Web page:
She Said: The origin story of the #MeToo campaign, or a version of it

Directed by Maria Schrader, written by Rebecca Lenkiewicz

She Said, directed by Maria Schrader, is a fictional account of the researching and writing of a New York Times article about the alleged abuses of Hollywood producer Harvey Weinstein. The October 5, 2017 piece, “Harvey Weinstein Paid Off Sexual Harassment Accusers for Decades,” helped launch the #MeToo sexual misconduct campaign.

Carey Mulligan and Zoe Kazan play Times reporters Megan Twohey and Jodi Kantor, the co-authors of the article.

She Said is a bland, stilted work largely without genuine dramatic life or energy. No element of ambiguity or complexity is allowed to intrude. Whatever conceptions and prejudices the viewer enters with, he or she leaves with.

To understand why that is so, why it is almost inevitably so, involves considering issues that the filmmakers themselves studiously avoid.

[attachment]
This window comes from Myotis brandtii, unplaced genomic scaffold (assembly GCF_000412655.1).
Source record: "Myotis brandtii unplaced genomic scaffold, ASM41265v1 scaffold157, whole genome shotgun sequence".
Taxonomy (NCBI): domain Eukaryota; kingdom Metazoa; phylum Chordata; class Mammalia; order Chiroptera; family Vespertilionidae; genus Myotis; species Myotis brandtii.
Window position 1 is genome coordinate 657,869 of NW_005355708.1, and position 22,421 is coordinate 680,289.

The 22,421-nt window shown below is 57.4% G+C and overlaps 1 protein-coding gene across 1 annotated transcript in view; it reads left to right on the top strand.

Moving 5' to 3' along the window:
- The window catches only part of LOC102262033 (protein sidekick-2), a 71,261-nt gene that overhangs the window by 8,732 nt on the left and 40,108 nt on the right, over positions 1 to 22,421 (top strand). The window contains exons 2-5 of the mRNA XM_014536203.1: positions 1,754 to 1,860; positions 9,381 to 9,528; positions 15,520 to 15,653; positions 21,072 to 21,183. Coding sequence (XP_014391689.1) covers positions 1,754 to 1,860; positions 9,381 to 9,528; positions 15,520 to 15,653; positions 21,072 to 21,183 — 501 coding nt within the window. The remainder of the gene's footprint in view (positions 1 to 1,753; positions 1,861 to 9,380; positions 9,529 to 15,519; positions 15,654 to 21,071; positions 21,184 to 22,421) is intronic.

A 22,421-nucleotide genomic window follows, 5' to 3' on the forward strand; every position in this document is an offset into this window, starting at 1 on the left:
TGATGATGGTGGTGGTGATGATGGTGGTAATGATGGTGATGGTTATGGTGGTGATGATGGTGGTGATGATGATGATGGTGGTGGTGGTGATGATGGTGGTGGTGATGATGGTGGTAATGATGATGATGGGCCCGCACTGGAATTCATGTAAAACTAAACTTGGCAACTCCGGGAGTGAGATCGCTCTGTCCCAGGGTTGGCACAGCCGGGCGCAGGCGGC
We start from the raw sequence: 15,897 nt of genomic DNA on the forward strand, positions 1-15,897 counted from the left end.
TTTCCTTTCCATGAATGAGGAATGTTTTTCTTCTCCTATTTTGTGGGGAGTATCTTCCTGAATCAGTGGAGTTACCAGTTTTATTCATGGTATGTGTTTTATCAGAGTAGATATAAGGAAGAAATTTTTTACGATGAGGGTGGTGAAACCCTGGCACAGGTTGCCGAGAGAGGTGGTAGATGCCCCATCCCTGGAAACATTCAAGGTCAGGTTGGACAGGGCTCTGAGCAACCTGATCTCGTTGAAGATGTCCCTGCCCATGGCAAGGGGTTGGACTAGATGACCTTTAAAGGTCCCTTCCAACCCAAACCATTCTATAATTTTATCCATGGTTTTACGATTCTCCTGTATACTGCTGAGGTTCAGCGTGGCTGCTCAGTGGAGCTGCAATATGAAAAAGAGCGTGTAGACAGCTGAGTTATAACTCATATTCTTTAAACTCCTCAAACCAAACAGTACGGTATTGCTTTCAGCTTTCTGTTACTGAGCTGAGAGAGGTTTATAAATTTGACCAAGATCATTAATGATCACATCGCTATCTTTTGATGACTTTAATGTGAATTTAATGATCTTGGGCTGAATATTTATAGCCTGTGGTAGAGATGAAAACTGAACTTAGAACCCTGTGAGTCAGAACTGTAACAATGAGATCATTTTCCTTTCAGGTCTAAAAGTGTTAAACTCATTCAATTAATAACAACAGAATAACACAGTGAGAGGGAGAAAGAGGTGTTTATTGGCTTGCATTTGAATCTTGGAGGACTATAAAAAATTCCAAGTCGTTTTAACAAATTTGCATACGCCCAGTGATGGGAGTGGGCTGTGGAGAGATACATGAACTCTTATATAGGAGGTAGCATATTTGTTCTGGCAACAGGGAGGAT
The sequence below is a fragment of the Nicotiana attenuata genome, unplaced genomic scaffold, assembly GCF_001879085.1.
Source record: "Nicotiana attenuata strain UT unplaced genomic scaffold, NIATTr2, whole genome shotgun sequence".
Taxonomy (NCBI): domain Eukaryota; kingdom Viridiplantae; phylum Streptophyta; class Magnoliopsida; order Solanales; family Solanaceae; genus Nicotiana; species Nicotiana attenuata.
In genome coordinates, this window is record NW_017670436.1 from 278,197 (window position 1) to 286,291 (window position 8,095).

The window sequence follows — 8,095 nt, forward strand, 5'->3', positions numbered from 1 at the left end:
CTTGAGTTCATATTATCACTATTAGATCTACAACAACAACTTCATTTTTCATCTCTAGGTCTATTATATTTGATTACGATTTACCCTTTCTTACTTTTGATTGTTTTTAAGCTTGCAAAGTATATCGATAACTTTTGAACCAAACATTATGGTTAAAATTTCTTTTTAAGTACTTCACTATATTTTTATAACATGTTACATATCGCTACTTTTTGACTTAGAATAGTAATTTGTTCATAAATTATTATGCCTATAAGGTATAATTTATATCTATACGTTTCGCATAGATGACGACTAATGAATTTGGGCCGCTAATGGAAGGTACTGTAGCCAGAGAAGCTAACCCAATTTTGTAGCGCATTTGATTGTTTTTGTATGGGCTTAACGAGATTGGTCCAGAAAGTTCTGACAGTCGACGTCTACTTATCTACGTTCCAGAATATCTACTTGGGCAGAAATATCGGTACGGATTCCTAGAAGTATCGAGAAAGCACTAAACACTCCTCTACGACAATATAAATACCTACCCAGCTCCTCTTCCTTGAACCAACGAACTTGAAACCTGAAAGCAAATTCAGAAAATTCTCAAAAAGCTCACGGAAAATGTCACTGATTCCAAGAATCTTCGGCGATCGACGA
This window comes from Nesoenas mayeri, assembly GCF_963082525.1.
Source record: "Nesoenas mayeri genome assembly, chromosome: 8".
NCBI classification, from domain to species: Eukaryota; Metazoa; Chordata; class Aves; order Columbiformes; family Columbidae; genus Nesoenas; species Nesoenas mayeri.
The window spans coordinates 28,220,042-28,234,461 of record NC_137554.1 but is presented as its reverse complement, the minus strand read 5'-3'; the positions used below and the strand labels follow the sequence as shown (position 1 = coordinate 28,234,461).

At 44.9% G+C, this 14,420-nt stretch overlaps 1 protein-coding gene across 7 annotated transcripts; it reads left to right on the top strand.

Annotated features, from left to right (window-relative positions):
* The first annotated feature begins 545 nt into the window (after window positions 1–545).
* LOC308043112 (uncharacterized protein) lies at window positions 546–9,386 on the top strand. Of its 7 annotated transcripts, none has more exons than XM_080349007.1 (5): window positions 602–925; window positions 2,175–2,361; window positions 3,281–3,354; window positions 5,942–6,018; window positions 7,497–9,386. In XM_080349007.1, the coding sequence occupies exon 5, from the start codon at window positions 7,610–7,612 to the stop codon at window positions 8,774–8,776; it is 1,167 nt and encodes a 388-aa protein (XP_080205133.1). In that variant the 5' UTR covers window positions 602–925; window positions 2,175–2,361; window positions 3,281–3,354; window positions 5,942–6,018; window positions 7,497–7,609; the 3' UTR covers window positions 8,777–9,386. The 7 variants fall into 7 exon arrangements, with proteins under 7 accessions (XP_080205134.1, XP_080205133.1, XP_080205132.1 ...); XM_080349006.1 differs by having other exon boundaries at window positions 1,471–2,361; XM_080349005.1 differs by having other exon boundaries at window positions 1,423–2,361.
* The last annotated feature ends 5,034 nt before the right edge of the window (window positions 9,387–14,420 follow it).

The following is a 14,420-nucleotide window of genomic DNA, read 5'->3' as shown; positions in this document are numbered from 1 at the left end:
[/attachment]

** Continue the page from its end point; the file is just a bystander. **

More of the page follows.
Zoe Kazan and Carey Mulligan in She Said

The #MeToo campaign has taken up a great deal of the media’s time and attention since October 2017. As Schrader’s film reveals, The New York Times – along with publications such as The New YorkerTime, The Washington Post, The Los Angeles Times and others – has devoted considerable resources to the #MeToo initiative. She Said shows Times executive editor Dean Baquet (Andre Braugher), investigations editor Rebecca Corbett (Patricia Clarkson) and numerous other leading lights at the newspaper involving themselves directly and systematically in the Weinstein case.